A few weeks ago, YouTube announced a glitzy new ad campaign designed to tackle the issue of vaccine hesitancy head on—maybe because the company is such a big part of the problem.
With up to 25% of the U.S. adult population saying they would not get a COVID-19 vaccine, the tech giant lined up a roster of well-known medical experts like Anthony Fauci, as well comedians, musicians, and YouTube’s own stars, for a new campaign to fight misinformation about the life-saving vaccines.
“Hearing inaccurate information can breed doubt in someone’s mind,” Dr. Garth Graham, director and global head of Healthcare and Public Partnerships at YouTube, wrote in a blog post.
But it turns out one of the main places people are hearing vaccine hesitancy conversations is on YouTube.
Between January 2020 and this month, at least 3,634 videos have been uploaded to YouTube in which individuals express vaccine hesitancy and discuss COVID-19, according to a new report published Monday by researchers at Pendulum, which uses machine-learning technology to track misinformation on YouTube. In total those videos clocked over 72 million views.
The researchers also broke down the top 50 most-subscribed YouTube creators who have expressed vaccine hesitancy. The list includes PragerU, a channel curated by the conservative talk-radio host Dennis Prager; the right-wing One America News Network; and well-known QAnon booster Simon Parkes.
The research revealed that, based on political tags from the Transparency Tube dataset, 18 of the top 50 vaccine-hesitant creators are “Partisan Right” while only two are “Partisan Left.”
While all major mainstream social networks have put in place rules to try and deal with COVID-19 disinformation—not very successfully, in many cases`—none of the platforms has yet addressed the issue of creators speaking about vaccine hesitancy. In October YouTube pledged to rid its platform of misleading COVID-19 vaccine videos. Five months later, the company revealed it had deleted 30,000 anti-vaxxer videos in just five months.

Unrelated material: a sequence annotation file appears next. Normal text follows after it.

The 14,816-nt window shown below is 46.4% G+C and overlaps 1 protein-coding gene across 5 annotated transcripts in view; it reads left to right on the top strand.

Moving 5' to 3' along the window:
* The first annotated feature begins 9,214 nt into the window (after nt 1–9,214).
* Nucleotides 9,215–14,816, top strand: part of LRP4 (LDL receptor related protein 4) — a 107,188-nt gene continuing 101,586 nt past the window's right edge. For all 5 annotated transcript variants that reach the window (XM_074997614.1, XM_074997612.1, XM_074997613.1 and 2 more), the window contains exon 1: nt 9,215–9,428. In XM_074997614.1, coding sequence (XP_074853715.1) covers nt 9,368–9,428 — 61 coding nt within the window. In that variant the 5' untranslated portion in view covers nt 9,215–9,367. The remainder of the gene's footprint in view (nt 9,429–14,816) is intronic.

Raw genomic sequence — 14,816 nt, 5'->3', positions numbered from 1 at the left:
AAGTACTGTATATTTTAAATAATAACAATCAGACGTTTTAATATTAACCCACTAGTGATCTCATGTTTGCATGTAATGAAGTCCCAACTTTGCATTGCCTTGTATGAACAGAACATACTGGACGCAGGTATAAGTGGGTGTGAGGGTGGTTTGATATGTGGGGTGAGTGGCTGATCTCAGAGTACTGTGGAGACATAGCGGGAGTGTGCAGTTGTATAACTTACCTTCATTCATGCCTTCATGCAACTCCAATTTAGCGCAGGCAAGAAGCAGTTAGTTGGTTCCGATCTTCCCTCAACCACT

“Despite being harmful, the majority of these cases would not be appropriate to remove from the platform given their current guidelines. Nevertheless, we believe it’s important to measure the scale of this content as the narrative progresses. We believe this data will be beneficial to those working on campaigns targeting vaccine hesitancy, as well as ongoing vaccine mindset research,” the reports’ author wrote.
The videos encompassed a broad spectrum of reasons for vaccine hesitancy, but several prominent narratives cropped up repeatedly across the channels.
Among them was the claims that the vaccine was developed too quickly and approved at a faster rate than other vaccines.
“I’m not taking this one. Something that is created this fast? Having the virus in it? I'm happy with hydroxychloroquine and zinc,” Prager said in a video posted in September 2020 that has been viewed over 630,000 times.
Lots of others claimed their immune system was strong enough to deal with anything the COVID-19 virus would do. And along with a general opposition to vaccines, some spread conspiracy theories about the vaccine changing your DNA.
Elena Hernandez, a YouTube spokesperson, told VICE News that the company “has clear policies around COVID-19 vaccine misinformation. We remove content that includes harmful claims like the vaccine alters a person’s genetic makeup or the vaccine doesn’t reduce the risk of contracting COVID-19.
Some of the videos referenced in Pendulum’s report have been removed from the platform.
The platform’s campaign comes as the Biden administration aims to break down vaxx misinformation, last month rolling out an ambitious ad campaign featuring celebrities and athletes designed to target communities worst affected, including Black people, Latinos, Republicans, and white evangelicals. And as YouTube’s own campaign shows, social networks have a major role in the battle.
Last month, the Washington Post reported on a large-scale research effort underway at Facebook attempting to understand the spread of ideas that contribute to vaccine hesitancy. The research has already found that a small group appears to play an outside role in pushing vaccine skepticism.